FortWhyte Alive - Sharing Insights from a Human-made Lake System
By Mary Kruk
January 21, 2022
Situated on the past site of a cement factory and clay mining operation dating back to 1911, FortWhyte Alive is an urban nature centre located in Winnipeg, Manitoba, focused on environmental education. The relic mining pits have become five pit lakes which support healthy fish and waterfowl populations. School groups and the general public visit FortWhyte Alive to walk along the trail network, canoe on the lakes, birdwatch, and learn about the importance of healthy freshwater ecosystems.
Monitoring in a human-made ecosystem
Katrina Froese, Education Program Coordinator, works with student volunteers to monitor the five lakes to get a better idea of how the water quality is changing over time in order to inform management decisions to improve the lakes’ water quality.
Since 2013, dissolved oxygen concentrations are measured year-round at multiple depths throughout the lakes. In addition, monthly water samples are collected to monitor parameters such as total phosphorus concentration and chlorophyll a concentration to help identify algae blooms and determine eutrophication status in the lakes.
Case study for a closed basin system
The pit lakes are a closed basin system, meaning the water system in the lakes is not connected to the surrounding watershed. Eutrophication, or high nutrient levels, led to low dissolved oxygen conditions in winter and summer in the lakes, due to the decomposition of overabundant algae. One of the water management decisions made to improve water quality at FortWhyte Alive was to install an aeration system in some of the lakes, which has helped to increase dissolved oxygen levels year-round.
As this type of closed basin system is unique, Katrina hopes that the water quality data that has been collected at FortWhyte Alive will be used by other organizations and researchers in Lake Winnipeg’s watershed. This will allow them to compare other prairie lake systems to a controlled, closed aquatic system in the same region.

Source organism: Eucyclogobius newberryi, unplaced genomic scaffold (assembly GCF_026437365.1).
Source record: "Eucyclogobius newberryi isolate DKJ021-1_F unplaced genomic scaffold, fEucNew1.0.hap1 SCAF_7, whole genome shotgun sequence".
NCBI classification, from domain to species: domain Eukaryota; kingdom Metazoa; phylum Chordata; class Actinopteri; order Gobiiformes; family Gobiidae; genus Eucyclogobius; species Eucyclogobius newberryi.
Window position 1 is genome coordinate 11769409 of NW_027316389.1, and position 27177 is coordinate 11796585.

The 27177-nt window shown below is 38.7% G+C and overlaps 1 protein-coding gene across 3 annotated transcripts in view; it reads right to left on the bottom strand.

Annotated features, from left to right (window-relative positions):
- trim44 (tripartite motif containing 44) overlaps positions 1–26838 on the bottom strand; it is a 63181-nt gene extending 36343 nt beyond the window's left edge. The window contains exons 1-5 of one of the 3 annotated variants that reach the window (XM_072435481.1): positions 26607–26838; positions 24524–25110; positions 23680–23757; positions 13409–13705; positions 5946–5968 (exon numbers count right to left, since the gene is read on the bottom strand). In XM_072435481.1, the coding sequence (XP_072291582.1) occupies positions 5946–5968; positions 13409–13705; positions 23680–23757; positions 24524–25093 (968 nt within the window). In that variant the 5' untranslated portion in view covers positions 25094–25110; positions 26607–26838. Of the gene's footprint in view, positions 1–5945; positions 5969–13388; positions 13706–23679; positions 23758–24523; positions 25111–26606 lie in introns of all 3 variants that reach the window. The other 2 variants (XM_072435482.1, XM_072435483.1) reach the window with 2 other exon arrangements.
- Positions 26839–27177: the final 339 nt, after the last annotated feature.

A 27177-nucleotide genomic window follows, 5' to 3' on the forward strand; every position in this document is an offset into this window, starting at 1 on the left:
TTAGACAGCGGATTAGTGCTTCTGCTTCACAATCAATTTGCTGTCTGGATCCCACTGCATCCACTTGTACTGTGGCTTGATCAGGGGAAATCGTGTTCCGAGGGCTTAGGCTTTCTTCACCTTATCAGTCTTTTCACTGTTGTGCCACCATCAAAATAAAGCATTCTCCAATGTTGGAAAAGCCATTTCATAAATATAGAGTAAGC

Open data to fuel science education
Now, the data collected at FortWhyte Alive can be easily accessed through Lake Winnipeg DataStream. “One of the main goals at FortWhyte Alive is to educate about aquatic ecosystems”, says Froese, “so by sharing the water quality data on DataStream, we hope that it will provide students and researchers an easy way to access the data and to help engage them with water quality at FortWhyte”.
About the Author
Mary Kruk joined the Gordon Foundation in 2020 as the Water Data Specialist. In her role she provides water science expertise and works to continually grow the user community across the DataStream hubs. She has a background in water quality monitoring and assessment and advocates for the use of open data in science communication and research.
Mary is based in Calgary and can be reached at firstname.lastname@example.org.
The Lake Winnipeg Community-Based Monitoring Network (LWCBMN) was launched in fall 2015. Supported by the Lake Winnipeg Foundation ’s Science Advisory Council, this growing network engages citizen volunteers to collect water samples across Manitoba using scientifically vetted protocols. Samples are then analyzed in a lab to measure phosphorus concentration and calculate the amount of phosphorus being exported off the landscape.
Water monitoring groups of all shapes and sizes are taking action to protect rivers, lakes and wetlands. These are the amazing people and initiatives that inspire us to do the work we do here at DataStream.
Winnipeg, MB – A powerful new tool to help the public and scientists better understand the health of the Lake Winnipeg watershed is launching today.